> > > > > A rough and raspy voice declared that, "People call me
                            Strum!"
                            > > > > >
                            > > > > > His eyes bloodshot from cardboard port he'd have most
                            every
                            > > night.
                            > > > > > He'd ramble 'bout how rough life was, and "... things is
                            > > pretty
                            > > > > tight!"
                            > > > > > Confessed to petty crime while heading South through one
                            small
                            > > > > town.
                            > > > > > I offered him some money which he accepted with a frown.
                            > > > > >
                            > > > > > Next morning he was sitting on the bench beside the path
                            > > > > > I wanted to avoid him, well, at least until he'd bath.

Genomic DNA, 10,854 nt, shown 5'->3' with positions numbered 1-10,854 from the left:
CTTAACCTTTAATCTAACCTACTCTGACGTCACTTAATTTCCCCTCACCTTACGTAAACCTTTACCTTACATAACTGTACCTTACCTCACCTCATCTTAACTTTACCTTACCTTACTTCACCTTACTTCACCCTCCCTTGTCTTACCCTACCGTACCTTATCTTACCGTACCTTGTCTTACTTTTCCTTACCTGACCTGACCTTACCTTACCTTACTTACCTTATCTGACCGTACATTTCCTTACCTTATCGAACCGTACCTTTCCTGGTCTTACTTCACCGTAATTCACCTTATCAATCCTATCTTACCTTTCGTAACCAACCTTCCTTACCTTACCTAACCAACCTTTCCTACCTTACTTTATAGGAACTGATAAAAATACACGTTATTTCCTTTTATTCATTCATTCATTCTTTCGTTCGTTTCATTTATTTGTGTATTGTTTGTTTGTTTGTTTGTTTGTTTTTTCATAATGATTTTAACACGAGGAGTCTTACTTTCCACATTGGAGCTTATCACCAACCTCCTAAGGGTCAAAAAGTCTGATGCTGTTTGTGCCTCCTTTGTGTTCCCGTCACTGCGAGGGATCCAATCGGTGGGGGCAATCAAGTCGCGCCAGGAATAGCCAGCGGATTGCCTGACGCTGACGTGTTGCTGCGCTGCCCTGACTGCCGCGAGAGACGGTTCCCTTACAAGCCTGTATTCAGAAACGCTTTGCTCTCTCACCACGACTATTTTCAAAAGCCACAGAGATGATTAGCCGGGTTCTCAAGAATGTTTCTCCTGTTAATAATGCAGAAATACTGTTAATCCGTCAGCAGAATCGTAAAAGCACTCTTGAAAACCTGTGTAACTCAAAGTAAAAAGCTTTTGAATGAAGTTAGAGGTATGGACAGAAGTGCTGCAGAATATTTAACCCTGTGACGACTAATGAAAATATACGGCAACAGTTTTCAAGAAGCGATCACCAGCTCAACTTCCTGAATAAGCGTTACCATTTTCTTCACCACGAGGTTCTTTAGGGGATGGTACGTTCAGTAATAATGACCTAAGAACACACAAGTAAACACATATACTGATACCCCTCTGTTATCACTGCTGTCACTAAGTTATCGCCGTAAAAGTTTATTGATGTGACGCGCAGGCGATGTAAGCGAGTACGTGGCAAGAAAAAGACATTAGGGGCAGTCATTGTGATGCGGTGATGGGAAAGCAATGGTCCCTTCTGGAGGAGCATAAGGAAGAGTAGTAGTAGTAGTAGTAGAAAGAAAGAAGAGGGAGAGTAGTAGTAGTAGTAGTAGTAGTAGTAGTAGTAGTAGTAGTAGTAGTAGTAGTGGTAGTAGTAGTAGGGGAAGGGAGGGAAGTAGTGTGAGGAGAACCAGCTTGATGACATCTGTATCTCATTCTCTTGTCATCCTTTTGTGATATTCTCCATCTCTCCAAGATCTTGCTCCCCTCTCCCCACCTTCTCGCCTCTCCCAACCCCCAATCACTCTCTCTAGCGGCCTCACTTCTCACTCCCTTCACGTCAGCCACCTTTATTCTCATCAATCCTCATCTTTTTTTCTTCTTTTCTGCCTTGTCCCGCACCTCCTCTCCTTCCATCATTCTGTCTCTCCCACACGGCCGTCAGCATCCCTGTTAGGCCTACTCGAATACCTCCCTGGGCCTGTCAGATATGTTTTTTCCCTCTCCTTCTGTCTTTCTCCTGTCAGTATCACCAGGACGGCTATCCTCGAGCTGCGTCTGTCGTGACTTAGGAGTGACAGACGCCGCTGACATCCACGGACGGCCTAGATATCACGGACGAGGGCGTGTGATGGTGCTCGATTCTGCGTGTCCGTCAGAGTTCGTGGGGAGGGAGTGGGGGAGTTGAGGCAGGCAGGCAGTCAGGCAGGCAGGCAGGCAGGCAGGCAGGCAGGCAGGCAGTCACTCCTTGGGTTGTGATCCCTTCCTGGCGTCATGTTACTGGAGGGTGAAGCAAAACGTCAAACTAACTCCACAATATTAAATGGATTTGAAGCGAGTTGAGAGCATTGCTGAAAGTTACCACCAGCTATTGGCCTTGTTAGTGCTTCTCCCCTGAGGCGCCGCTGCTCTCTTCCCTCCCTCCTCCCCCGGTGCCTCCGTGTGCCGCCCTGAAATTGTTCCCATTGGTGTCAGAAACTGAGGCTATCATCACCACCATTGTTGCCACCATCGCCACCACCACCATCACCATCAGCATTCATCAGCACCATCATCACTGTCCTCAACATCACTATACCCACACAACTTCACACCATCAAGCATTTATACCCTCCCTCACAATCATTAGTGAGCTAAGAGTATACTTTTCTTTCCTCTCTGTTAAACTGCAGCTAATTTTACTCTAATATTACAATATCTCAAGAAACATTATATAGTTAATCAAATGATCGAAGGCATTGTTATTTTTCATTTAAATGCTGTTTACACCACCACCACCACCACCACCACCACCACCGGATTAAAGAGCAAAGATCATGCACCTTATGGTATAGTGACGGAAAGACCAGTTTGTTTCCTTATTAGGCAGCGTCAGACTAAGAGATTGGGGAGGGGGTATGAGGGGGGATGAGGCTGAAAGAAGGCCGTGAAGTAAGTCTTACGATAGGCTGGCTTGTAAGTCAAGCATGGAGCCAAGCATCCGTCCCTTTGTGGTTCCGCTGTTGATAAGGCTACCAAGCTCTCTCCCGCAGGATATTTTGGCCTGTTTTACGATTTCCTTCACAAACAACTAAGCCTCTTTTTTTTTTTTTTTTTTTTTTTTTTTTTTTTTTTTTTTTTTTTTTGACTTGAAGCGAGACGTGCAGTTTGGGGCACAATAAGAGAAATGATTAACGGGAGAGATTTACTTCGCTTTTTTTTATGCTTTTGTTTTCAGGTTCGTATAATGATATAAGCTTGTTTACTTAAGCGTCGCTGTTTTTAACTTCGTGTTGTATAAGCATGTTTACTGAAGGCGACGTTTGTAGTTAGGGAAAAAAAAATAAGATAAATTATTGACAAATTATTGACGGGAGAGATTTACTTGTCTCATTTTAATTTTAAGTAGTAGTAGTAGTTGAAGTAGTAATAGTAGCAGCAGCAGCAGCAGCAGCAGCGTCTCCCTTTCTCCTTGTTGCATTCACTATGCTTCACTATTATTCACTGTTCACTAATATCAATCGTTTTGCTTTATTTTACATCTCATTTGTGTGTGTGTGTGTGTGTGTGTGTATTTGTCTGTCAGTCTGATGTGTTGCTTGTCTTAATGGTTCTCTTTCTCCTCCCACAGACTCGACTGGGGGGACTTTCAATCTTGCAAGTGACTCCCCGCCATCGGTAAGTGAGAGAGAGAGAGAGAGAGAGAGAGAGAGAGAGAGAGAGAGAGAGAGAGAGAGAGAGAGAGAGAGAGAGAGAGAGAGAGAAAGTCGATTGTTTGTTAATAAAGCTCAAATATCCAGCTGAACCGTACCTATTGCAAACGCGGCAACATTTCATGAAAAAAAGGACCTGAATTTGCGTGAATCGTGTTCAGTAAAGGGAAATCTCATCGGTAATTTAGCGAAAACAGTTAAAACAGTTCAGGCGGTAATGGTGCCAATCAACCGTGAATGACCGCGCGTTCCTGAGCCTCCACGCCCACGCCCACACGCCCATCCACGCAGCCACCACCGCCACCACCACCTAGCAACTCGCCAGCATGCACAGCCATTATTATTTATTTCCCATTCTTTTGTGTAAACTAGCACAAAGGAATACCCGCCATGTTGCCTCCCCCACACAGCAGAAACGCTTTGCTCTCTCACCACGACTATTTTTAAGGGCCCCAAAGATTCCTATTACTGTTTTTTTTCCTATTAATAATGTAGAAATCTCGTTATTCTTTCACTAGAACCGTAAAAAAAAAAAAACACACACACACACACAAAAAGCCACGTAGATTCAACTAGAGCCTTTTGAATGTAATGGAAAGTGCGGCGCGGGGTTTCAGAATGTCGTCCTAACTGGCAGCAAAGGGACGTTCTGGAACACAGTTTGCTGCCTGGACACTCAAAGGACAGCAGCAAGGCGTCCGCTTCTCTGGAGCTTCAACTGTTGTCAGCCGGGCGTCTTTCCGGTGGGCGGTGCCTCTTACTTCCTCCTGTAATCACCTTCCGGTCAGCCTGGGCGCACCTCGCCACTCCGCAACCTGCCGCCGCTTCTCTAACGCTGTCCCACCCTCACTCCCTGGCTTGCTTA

> > > > > I also sat, we spoke some more. I continued on my way;
                            > > > > > and every morning from then on we'd share the start of day.
                            > > > > >
                            > > > > > He slowly opened up to me about the life he'd led
                            > > > > > The things he'd done, how he thought, and what's inside
                            his
                            > > head.
                            > > > > > But something, dunno what it was, chilled me to the bone.
                            > > > > > It scared me then and scares me now; how he was all alone.
                            > > > > >
                            > > > > > He worked Whalers out of Tangalooma, cut cane North and
                            beyond
                            > > > > > shot some crocs around the Gulf, fixed steel at Geehi Ponds
                            > > > > > Then as fettler on the Western Rail he lost it all it
                            seems.
                            > > > > > A dark haired Girl's false promises so full of shattered
                            dreams
                            > > > > >
                            > > > > > She was working in Corones, top spot in Charleville.
                            > > > > > One look and he was smitten so he'd sit and drink his fill
                            > > > > > just watching her move 'round the bar, but she'd no time
                            for